Hypertonia is a condition in which there is too much muscle tone so that arms or legs, for example, are stiff and difficult to move. The term muscle tone (residual muscle tension or tonus) is the continuous and passive partial contraction of the muscles, or the muscle’s resistance to passive stretch during resting state.  Not to be confused with common thought of the term such as muscle mass.

Hypertonia Overview

Muscle tone is regulated by signals that travel from the brain to the nerves and tell the muscle to contract. Hypertonia happens when the regions of the brain or spinal cord that control these signals are damaged. This can occur for many reasons, such as a blow to the head, stroke, brain tumors, toxins that affect the brain, neurodegenerative processes such as in multiple sclerosis or Parkinson’s disease, or neurodevelopmental abnormalities such as in cerebral palsy.

Hypertonia often limits how easily the joints can move. If it affects the legs, walking can become stiff and people may fall because it is difficult for the body to react quickly enough to regain balance. If hypertonia is severe, it can cause a joint to become “frozen,” which doctors call a joint contracture.

Hypotonia refers to the opposite of this condition where musculature has loss of normal tone and appears to be floppy with loss of contraction. Normally, even when relaxed, muscles have a very small amount of contraction that gives them a springy feel and provides some resistance to passive movement.

Types of Hypertonia

Spasticity is a term that is often used interchangeably with hypertonia. Spasticity, however, is a particular type of hypertonia in which the muscles’ spasms are increased by movement. In this type, patients usually have exaggerated reflex responses. Spastic hypertonia involves uncontrollable muscle spasms, stiffening or straightening out of muscles, shock-like contractions of all or part of a group of muscles, and abnormal muscle tone. It is seen in disorders such as cerebral palsy, stroke, and multiple sclerosis.  Spasticity is a common symptom in multiple sclerosis.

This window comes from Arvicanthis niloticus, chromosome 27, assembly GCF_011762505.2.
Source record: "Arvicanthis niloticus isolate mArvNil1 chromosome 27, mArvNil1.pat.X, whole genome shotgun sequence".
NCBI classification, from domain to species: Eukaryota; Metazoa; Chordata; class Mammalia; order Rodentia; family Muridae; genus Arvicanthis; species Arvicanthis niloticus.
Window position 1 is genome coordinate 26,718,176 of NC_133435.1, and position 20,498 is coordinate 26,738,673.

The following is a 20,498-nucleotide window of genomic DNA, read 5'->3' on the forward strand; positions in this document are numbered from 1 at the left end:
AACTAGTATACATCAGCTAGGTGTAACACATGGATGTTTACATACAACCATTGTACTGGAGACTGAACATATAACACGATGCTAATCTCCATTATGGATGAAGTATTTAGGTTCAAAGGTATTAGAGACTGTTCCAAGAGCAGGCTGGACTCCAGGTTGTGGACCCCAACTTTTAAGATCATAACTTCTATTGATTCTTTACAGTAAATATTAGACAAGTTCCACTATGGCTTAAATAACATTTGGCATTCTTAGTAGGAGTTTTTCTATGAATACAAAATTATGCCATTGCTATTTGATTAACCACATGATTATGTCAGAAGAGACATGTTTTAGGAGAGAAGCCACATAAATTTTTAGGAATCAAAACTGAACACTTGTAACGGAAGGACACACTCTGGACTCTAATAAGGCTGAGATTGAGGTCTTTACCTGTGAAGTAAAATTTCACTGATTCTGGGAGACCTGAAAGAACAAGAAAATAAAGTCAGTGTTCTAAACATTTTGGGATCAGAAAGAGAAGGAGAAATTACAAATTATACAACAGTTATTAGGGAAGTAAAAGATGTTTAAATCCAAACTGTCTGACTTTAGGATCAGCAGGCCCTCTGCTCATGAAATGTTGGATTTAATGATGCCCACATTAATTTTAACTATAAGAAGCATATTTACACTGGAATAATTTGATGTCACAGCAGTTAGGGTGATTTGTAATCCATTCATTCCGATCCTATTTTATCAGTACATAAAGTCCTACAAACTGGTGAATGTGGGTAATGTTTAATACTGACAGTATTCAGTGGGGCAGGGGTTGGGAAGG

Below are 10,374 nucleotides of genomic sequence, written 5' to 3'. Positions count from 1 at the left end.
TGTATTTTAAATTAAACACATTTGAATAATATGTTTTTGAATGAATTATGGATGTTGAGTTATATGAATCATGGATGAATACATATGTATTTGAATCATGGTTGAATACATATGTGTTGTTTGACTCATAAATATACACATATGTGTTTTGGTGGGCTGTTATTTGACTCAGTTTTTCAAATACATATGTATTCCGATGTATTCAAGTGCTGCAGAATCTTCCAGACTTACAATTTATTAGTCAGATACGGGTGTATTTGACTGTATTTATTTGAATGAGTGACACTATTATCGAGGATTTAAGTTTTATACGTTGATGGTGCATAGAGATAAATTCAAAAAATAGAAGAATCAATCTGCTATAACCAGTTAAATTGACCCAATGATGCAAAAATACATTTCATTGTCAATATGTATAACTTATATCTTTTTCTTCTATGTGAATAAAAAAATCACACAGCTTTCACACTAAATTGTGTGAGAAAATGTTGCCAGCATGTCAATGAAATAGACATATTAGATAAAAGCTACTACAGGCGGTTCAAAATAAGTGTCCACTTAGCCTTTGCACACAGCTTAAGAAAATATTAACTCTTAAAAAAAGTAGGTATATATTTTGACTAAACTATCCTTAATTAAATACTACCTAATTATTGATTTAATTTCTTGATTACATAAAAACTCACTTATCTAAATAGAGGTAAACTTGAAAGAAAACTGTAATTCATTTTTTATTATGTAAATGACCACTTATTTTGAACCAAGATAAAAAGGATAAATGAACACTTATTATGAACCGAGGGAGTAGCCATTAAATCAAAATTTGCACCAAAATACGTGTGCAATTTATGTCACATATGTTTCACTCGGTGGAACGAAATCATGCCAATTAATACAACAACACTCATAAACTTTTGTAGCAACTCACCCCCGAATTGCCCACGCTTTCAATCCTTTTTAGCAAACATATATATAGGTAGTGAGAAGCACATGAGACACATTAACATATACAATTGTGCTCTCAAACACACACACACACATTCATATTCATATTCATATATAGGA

Rigidity is another type of hypertonia in which the muscles have the same amount of stiffness independent of the degree of movement. Rigidity is a severe state of hypertonia where muscle resistance occurs throughout the entire range of motion of the affected joint independent of velocity. It is frequently associated with lesions of the basal ganglia. Individuals with rigidity present with stiffness, decreased range of motion and loss of motor control.

Dystonic hypertonia often referred to as Dystonia refers to muscle resistance to passive stretching (in which a therapist gently stretches the inactive contracted muscle to a comfortable length at very low speeds of movement) and a tendency of a limb to return to a fixed involuntary (and sometimes abnormal) posture following movement.

Symptoms of Hypertonia

Spasticity may be as mild as the feeling of tightness in muscles or may be severe enough to produce painful, uncontrollable spasms of the extremities; most commonly the legs and arms. Spasticity may also create feelings of pain or tightness in and around joints, and can cause low back pain.

Adverse effects of hypertonia may include:

  • Muscle stiffness, causing movements to be less precise and making certain tasks difficult to perform
  • Muscle spasms, causing uncontrollable and often painful muscle contractions
  • Involuntary crossing of the legs
  • Muscle and joint deformities
  • Muscle fatigue
  • Inhibition of longitudinal muscle growth
  • Inhibition of protein synthesis in muscle cells

Additional complications may exist such as:

  • Urinary tract infections
  • Chronic constipation
  • Fever or other systemic illnesses
  • Pressure sores

Causes of Hypertonia

Hypertonia is caused by upper motor neuron lesions which may result from injury, disease, or conditions that involve damage to the central nervous system. The lack of or decrease in upper motor neuron function leads to loss of inhibition with resultant hyperactivity of lower motor neurons. Different patterns of muscle weakness or hyperactivity can occur based on the location of the lesion, causing a multitude of neurological symptoms, including spasticity, rigidity, or dystonia.

Prognosis of Hypertonia